Dork Matter: Jackie Kashian review

Jackie Kashian ventures out of the Dork Forest and into Amphibian Stage Productions’ stand-up comedy series.

published Saturday, June 11, 2016

Photo: Michael Helms

Fort Worth — Jackie Kashian is a buccaneer of liberal wit who exudes smart nimble verbal swordplay, able to eviscerate Trump with remarkably few words. She’s a one-woman stupidity detector, exposing the frontal-cortex challenged for their illogical pronouncements that even just a smidgen of reading would allay. (See her Twitter feed for evidence.) She weaves references to animé, sci-fi, fantasy and various cosplay kingdoms at a level and skill no other comic can touch.

But that was not the Jackie Kashian on view at Amphibian Stage Productions on Friday. A new set and future CD is in development, one with an even tighter focus on her Midwest family and Irish Catholic heritage. The emphasis is on her irascible “aging horndog” father, Elliot and stepmother, Nancy, plus a passel of siblings, including a brother who hangs with the Koch brothers’ lawyer. Kashian continues at Amphibian through Saturday.

Elliot Kashian is a gold mine of material. When her fading manufacturing hometown south of Milwaukee went from six active Catholic churches to two, the place was “awash with lapsed Catholics.” But when one of those churches is proposed to become an Islam mosque and the hometown goes into freakout mode, dad is unimpressed: “In 40 years the place will be crawling in lapsed Muslims.”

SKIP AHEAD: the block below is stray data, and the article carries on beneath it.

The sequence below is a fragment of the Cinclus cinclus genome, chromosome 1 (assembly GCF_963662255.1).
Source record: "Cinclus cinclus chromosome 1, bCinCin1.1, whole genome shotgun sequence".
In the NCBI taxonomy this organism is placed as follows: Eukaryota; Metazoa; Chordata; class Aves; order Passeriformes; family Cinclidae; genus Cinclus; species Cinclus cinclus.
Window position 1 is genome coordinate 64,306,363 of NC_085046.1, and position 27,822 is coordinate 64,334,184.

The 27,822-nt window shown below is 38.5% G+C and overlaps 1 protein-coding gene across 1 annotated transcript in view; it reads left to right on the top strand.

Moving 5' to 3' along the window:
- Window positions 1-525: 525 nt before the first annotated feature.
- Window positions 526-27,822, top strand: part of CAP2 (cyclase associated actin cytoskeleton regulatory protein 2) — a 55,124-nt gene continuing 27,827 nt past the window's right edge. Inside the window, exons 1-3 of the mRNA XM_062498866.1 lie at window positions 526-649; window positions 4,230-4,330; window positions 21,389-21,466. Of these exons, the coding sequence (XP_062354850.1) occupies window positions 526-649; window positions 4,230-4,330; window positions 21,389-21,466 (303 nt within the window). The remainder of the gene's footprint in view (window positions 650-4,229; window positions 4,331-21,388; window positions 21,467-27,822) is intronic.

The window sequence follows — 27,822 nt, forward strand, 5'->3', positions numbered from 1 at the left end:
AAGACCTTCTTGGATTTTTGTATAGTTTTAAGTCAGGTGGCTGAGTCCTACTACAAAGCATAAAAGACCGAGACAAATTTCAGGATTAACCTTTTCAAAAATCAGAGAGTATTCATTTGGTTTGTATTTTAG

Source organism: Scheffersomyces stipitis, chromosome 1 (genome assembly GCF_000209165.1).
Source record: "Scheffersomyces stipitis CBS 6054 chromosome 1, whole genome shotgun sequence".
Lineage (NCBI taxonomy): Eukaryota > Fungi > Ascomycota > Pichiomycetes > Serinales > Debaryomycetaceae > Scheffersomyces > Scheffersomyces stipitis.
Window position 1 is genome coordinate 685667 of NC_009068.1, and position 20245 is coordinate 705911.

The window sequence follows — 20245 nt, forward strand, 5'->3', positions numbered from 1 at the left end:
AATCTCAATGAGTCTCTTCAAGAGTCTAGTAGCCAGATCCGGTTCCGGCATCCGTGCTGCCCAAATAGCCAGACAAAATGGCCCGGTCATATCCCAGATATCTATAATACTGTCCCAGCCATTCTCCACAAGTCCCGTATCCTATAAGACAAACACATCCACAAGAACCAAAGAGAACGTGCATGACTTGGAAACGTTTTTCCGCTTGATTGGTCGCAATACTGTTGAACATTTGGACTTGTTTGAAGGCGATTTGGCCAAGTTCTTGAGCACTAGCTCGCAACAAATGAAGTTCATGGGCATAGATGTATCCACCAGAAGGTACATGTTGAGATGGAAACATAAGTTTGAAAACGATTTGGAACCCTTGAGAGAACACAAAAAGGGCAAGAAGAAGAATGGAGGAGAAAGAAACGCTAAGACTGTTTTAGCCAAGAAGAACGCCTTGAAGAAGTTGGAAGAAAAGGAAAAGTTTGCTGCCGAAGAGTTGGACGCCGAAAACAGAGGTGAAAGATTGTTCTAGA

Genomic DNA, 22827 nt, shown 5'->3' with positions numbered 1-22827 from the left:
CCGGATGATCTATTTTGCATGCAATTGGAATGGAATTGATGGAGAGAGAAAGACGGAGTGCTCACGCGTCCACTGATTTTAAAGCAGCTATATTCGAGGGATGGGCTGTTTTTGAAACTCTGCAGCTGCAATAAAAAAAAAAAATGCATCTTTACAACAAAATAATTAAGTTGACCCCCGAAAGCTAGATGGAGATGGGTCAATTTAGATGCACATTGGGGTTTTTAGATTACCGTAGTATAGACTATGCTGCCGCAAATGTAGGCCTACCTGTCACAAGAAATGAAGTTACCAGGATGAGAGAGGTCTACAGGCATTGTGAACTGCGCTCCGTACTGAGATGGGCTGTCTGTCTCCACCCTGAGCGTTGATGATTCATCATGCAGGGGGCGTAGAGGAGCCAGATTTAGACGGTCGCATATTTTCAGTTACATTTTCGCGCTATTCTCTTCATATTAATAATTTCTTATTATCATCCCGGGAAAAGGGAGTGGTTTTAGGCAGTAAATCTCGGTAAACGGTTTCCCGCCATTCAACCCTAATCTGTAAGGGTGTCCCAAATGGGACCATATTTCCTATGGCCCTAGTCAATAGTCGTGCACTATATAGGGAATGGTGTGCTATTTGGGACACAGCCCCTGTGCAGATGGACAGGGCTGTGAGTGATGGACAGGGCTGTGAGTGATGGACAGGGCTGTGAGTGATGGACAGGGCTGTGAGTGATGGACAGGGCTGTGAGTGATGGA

Kashian spins bits on Elliot’s salesperson skills. He closed many a deal, including with women not his wife. When Kashian’s mother died in a car crash, leaving her and five siblings motherless, Elliot promptly married his paramour, who was surprised to learn he had a half-dozen kids. Yet she stayed. Now that’s closing a deal. Tales of Nancy’s parenting skills, dad’s multiple heart surgeries, and the familial aversion to grief entertain. If you enjoy Kathleen Madigan, you will love this new avenue of work. All done in Kashian’s rapid-fire delivery laced with sarcastic inflection and wry asides.

When Kashian turns the looking glass on herself, though, the humor really gets good. We all have ways of keeping reality at bay. For Kashian it’s books. High school reality is particularly egregious, causing Kashian to be dubbed “spooky reading girl.” Who reads while she runs laps in PE? Spooky reading girl, that’s who! (If this is you, get the t-shirt.) The vignette of Kashian’s sympathetic coach explaining the ins and outs of friendship and human interaction is priceless.

The lack of “pointy parts” on her body and the woes of “middle-aged lady time” aka peri-menopause, merge with dorkdom references like friends who think open carry should apply to their broadswords and a game-designer husband who see life through the lens of his occupation. (Tweet from jury duty: “This game is broken.” Tweet from bachelor party at a strip club: “What game is this?”) Her classic on the frozen food aisle of faux ethnic food being a tribute to American imperialism and “Manifeast Destiny” made sure longtime fans got their due.


 READ  Amy Martin’s story about Amphibian Stage Productions’ comedy series.

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